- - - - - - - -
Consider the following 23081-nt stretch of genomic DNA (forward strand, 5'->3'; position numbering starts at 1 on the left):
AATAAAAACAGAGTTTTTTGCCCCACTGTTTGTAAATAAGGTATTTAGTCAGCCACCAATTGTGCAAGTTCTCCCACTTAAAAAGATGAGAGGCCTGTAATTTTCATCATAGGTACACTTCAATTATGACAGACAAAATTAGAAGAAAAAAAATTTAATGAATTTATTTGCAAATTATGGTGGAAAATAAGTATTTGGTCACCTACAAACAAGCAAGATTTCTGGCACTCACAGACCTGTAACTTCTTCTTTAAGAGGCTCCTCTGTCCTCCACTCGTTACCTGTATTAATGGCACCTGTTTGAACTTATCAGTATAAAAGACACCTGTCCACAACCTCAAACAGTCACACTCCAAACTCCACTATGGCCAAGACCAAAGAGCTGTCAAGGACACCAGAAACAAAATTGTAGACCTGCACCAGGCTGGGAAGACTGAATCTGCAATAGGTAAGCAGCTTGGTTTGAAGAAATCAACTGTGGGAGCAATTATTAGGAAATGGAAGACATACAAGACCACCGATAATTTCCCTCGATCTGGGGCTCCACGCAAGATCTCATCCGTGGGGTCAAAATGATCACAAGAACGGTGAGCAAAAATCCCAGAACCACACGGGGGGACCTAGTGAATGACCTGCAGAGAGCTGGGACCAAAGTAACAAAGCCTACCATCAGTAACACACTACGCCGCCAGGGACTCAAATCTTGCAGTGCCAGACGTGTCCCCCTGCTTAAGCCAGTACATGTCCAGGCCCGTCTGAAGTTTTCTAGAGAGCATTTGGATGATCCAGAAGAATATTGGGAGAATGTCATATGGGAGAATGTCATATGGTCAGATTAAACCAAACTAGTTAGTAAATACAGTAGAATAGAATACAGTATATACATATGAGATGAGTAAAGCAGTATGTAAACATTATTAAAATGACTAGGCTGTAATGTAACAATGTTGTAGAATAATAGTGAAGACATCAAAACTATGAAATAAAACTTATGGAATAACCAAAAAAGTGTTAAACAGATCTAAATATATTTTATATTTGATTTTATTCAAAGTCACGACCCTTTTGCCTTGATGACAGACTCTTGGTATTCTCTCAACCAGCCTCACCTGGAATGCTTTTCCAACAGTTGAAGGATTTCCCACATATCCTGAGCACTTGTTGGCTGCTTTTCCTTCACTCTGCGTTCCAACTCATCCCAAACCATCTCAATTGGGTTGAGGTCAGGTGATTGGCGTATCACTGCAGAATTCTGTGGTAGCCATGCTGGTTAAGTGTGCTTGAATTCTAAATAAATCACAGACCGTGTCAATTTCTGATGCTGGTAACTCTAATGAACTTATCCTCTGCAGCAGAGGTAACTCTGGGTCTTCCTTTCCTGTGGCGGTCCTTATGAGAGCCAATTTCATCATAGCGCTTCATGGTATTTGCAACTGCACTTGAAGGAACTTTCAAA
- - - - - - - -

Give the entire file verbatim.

Consider the following 23081-nt stretch of genomic DNA (forward strand, 5'->3'; position numbering starts at 1 on the left):
AATAAAAACAGAGTTTTTTGCCCCACTGTTTGTAAATAAGGTATTTAGTCAGCCACCAATTGTGCAAGTTCTCCCACTTAAAAAGATGAGAGGCCTGTAATTTTCATCATAGGTACACTTCAATTATGACAGACAAAATTAGAAGAAAAAAAATTTAATGAATTTATTTGCAAATTATGGTGGAAAATAAGTATTTGGTCACCTACAAACAAGCAAGATTTCTGGCACTCACAGACCTGTAACTTCTTCTTTAAGAGGCTCCTCTGTCCTCCACTCGTTACCTGTATTAATGGCACCTGTTTGAACTTATCAGTATAAAAGACACCTGTCCACAACCTCAAACAGTCACACTCCAAACTCCACTATGGCCAAGACCAAAGAGCTGTCAAGGACACCAGAAACAAAATTGTAGACCTGCACCAGGCTGGGAAGACTGAATCTGCAATAGGTAAGCAGCTTGGTTTGAAGAAATCAACTGTGGGAGCAATTATTAGGAAATGGAAGACATACAAGACCACCGATAATTTCCCTCGATCTGGGGCTCCACGCAAGATCTCATCCGTGGGGTCAAAATGATCACAAGAACGGTGAGCAAAAATCCCAGAACCACACGGGGGGACCTAGTGAATGACCTGCAGAGAGCTGGGACCAAAGTAACAAAGCCTACCATCAGTAACACACTACGCCGCCAGGGACTCAAATCTTGCAGTGCCAGACGTGTCCCCCTGCTTAAGCCAGTACATGTCCAGGCCCGTCTGAAGTTTTCTAGAGAGCATTTGGATGATCCAGAAGAATATTGGGAGAATGTCATATGGGAGAATGTCATATGGTCAGATTAAACCAAACTAGTTAGTAAATACAGTAGAATAGAATACAGTATATACATATGAGATGAGTAAAGCAGTATGTAAACATTATTAAAATGACTAGGCTGTAATGTAACAATGTTGTAGAATAATAGTGAAGACATCAAAACTATGAAATAAAACTTATGGAATAACCAAAAAAGTGTTAAACAGATCTAAATATATTTTATATTTGATTTTATTCAAAGTCACGACCCTTTTGCCTTGATGACAGACTCTTGGTATTCTCTCAACCAGCCTCACCTGGAATGCTTTTCCAACAGTTGAAGGATTTCCCACATATCCTGAGCACTTGTTGGCTGCTTTTCCTTCACTCTGCGTTCCAACTCATCCCAAACCATCTCAATTGGGTTGAGGTCAGGTGATTGGCGTATCACTGCAGAATTCTGTGGTAGCCATGCTGGTTAAGTGTGCTTGAATTCTAAATAAATCACAGACCGTGTCAATTTCTGATGCTGGTAACTCTAATGAACTTATCCTCTGCAGCAGAGGTAACTCTGGGTCTTCCTTTCCTGTGGCGGTCCTTATGAGAGCCAATTTCATCATAGCGCTTCATGGTATTTGCAACTGCACTTGAAGGAACTTTCAAA